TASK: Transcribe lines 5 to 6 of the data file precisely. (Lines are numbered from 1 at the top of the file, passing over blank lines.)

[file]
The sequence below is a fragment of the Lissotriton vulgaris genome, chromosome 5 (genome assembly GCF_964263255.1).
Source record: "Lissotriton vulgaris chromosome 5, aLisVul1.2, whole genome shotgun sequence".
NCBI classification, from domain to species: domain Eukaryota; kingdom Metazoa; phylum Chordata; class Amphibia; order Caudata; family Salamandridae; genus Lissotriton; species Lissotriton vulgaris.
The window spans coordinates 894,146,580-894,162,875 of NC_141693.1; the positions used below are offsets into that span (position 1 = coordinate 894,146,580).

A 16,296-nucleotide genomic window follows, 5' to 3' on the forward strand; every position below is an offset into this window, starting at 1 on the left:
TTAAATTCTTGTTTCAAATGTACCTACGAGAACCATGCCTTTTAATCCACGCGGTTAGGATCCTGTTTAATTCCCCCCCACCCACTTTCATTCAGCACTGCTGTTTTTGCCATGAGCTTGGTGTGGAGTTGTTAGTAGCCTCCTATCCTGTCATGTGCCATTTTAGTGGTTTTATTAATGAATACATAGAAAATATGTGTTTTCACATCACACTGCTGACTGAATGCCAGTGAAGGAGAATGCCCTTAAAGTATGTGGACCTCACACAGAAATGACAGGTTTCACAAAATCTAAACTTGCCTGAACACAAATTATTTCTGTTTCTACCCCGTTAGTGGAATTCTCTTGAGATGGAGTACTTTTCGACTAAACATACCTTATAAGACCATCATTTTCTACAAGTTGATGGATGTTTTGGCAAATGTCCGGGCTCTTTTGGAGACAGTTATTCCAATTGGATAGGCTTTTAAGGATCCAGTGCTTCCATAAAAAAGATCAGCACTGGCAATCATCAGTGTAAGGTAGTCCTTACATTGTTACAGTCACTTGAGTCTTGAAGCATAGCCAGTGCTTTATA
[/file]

A 16,296-nucleotide genomic window follows, 5' to 3' on the forward strand; every position below is an offset into this window, starting at 1 on the left:
TTAAATTCTTGTTTCAAATGTACCTACGAGAACCATGCCTTTTAATCCACGCGGTTAGGATCCTGTTTAATTCCCCCCCACCCACTTTCATTCAGCACTGCTGTTTTTGCCATGAGCTTGGTGTGGAGTTGTTAGTAGCCTCCTATCCTGTCATGTGCCATTTTAGTGGTTTTATTAATGAATACATAGAAAATATGTGTTTTCACATCACACTGCTGACTGAATGCCAGTGAAGGAGAATGCCCTTAAAGTATGTGGACCTCACACAGAAATGACAGGTTTCACAAAATCTAAACTTGCCTGAACACAAATTATTTCTGTTTCTACCCCGTTAGTGGAATTCTCTTGAGATGGAGTACTTTTCGACTAAACATACCTTATAAGACCATCATTTTCTACAAGTTGATGGATGTTTTGGCAAATGTCCGGGCTCTTTTGGAGACAGTTATTCCAATTGGATAGGCTTTTAAGGATCCAGTGCTTCCATAAAAAAGATCAGCACTGGCAATCATCAGTGTAAGGTAGTCCTTACATTGTTACAGTCACTTGAGTCTTGAAGCATAGCCAGTGCTTTATA